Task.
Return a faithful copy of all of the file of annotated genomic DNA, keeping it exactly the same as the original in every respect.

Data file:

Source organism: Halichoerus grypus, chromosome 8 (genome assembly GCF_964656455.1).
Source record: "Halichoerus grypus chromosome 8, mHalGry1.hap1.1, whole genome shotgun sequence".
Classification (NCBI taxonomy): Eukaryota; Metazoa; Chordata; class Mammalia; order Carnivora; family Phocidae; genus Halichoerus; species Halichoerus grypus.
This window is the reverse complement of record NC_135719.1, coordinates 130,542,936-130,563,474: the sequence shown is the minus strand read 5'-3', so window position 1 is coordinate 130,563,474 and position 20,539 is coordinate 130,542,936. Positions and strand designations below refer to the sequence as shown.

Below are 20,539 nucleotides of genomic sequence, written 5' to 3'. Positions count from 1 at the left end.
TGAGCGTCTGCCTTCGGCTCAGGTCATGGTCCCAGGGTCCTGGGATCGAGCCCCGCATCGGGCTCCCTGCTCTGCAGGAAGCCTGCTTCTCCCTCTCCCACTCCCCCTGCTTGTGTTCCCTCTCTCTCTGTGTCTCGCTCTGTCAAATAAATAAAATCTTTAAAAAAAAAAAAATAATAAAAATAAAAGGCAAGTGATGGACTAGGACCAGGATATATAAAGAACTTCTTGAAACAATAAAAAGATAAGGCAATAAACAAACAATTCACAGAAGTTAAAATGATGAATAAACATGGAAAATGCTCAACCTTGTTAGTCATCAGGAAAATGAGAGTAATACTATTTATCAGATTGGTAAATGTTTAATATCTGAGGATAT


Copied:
Source organism: Halichoerus grypus, chromosome 8 (genome assembly GCF_964656455.1).
Source record: "Halichoerus grypus chromosome 8, mHalGry1.hap1.1, whole genome shotgun sequence".
Classification (NCBI taxonomy): Eukaryota; Metazoa; Chordata; class Mammalia; order Carnivora; family Phocidae; genus Halichoerus; species Halichoerus grypus.
This window is the reverse complement of record NC_135719.1, coordinates 130,542,936-130,563,474: the sequence shown is the minus strand read 5'-3', so window position 1 is coordinate 130,563,474 and position 20,539 is coordinate 130,542,936. Positions and strand designations below refer to the sequence as shown.

Below are 20,539 nucleotides of genomic sequence, written 5' to 3'. Positions count from 1 at the left end.
TGAGCGTCTGCCTTCGGCTCAGGTCATGGTCCCAGGGTCCTGGGATCGAGCCCCGCATCGGGCTCCCTGCTCTGCAGGAAGCCTGCTTCTCCCTCTCCCACTCCCCCTGCTTGTGTTCCCTCTCTCTCTGTGTCTCGCTCTGTCAAATAAATAAAATCTTTAAAAAAAAAAAAATAATAAAAATAAAAGGCAAGTGATGGACTAGGACCAGGATATATAAAGAACTTCTTGAAACAATAAAAAGATAAGGCAATAAACAAACAATTCACAGAAGTTAAAATGATGAATAAACATGGAAAATGCTCAACCTTGTTAGTCATCAGGAAAATGAGAGTAATACTATTTATCAGATTGGTAAATGTTTAATATCTGAGGATAT